Construction financing is usually readily available except in extreme circumstances when lenders decide that there’s either too much supply, or there’s some sort of financial meltdown like in the great recession of 2008, and even now during the COVID-19 pandemic. During disrupted time periods, there are generally fewer construction lenders available in the market.
During the COVID-19 pandemic, many lenders have indicated that they are willing to lend on projects, because they recognize that the development time period will be for a 2- to 3-year time period, and most lenders anticipate that the pandemic will be addressed by then.
Hard Money Loans
Yet another loan that we can talk about are hard money loans. Hard money loans can be used for a whole host of things, but are typically used for properties that have a more challenging story. There are times when a property may need to have a complete re-positioning that other lenders are uncomfortable with. There can also be situations where borrowers have had foreclosures or bankruptcies that other lenders may not be willing to entertain. Hard money lenders will often times look at financing unentitled land. These loans are also flexible and have quick closing timeframes, so these loans are not solely for challenging properties or borrowers. Many high net worth and ultra high net worth borrowers strategically use hard money loans due to the flexibility and quick closes. These borrowers may use these loans as a cheaper alternative to equity.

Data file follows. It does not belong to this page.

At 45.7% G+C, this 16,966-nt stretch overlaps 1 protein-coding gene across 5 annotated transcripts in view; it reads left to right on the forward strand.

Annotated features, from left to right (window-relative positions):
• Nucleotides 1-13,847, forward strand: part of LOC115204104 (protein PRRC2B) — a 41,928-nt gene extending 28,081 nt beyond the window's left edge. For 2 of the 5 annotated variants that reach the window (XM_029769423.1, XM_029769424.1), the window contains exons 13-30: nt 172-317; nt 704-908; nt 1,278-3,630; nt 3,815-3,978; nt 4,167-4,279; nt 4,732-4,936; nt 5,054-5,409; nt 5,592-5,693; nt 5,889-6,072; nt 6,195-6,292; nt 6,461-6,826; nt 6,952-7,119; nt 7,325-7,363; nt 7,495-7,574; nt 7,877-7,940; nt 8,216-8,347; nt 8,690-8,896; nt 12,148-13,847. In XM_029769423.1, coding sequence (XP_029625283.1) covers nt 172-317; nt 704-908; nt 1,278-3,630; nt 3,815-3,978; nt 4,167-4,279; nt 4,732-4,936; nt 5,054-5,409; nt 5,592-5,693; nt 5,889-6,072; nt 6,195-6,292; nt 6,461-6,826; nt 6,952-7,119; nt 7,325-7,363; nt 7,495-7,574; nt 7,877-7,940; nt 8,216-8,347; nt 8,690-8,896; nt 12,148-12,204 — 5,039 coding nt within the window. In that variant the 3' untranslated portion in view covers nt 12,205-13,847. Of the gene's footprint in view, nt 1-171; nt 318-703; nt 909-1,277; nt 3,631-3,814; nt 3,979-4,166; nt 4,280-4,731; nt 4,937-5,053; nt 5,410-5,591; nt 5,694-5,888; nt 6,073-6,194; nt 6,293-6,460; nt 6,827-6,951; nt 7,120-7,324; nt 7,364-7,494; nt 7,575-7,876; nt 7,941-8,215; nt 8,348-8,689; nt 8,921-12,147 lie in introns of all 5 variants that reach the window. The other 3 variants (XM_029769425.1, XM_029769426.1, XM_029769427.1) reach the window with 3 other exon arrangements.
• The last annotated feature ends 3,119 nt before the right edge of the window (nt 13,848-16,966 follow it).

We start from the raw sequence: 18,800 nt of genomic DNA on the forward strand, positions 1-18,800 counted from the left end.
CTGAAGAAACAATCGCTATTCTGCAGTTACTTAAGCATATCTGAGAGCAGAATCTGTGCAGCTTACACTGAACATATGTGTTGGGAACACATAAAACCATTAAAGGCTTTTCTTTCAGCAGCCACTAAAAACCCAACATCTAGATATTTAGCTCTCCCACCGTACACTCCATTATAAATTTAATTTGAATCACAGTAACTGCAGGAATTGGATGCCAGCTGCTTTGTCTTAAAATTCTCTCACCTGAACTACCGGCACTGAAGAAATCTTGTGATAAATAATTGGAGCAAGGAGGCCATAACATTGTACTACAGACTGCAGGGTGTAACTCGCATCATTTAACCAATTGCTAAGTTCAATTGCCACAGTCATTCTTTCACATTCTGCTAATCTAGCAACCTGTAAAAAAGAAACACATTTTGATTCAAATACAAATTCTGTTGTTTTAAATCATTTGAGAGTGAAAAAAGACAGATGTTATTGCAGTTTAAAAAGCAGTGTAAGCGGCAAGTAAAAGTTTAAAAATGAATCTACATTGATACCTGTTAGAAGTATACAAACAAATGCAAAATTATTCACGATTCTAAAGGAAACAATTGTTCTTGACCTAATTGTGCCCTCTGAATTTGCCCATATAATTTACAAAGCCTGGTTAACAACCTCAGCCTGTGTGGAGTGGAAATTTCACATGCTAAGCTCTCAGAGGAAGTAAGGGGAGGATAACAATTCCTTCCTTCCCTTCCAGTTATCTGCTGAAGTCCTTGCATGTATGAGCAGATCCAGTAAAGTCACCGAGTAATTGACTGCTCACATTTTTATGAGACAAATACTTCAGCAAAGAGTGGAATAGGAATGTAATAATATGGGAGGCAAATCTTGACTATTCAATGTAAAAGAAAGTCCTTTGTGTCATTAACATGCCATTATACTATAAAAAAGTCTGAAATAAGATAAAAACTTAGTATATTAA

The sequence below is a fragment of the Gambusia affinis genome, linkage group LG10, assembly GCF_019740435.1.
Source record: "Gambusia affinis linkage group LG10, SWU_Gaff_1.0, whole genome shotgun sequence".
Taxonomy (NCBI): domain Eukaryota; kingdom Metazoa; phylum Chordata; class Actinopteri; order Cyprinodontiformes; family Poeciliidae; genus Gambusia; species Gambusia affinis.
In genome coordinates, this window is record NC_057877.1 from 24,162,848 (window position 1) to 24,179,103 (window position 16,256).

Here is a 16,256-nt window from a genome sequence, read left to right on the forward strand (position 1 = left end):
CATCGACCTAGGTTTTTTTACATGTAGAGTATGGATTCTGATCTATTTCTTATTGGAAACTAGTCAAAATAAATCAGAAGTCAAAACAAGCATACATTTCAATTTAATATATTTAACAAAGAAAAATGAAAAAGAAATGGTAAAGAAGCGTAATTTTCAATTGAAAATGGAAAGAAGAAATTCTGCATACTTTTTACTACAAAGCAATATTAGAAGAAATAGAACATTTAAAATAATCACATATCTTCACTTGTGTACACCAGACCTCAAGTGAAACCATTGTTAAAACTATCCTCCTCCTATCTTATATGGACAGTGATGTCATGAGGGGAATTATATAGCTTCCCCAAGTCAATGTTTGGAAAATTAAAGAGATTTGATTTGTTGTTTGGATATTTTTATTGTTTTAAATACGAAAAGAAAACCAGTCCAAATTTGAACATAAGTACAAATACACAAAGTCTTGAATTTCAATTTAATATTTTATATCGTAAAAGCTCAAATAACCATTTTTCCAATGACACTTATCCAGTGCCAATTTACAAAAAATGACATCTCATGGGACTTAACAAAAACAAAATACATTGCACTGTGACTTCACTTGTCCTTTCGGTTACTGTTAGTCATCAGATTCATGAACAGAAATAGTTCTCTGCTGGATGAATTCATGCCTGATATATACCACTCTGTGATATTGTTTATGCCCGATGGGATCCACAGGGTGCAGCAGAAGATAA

This has been a brief overview of multifamily and commercial real estate finance. We hope that this has been helpful in providing an overview of permanent loans, bridge financing, construction loans, and hard money loads. Now that we have discussed these loan types, the next blog article will cover what a financial intermediary is and what the role of a financial intermediary with respect to multifamily and commercial real estate.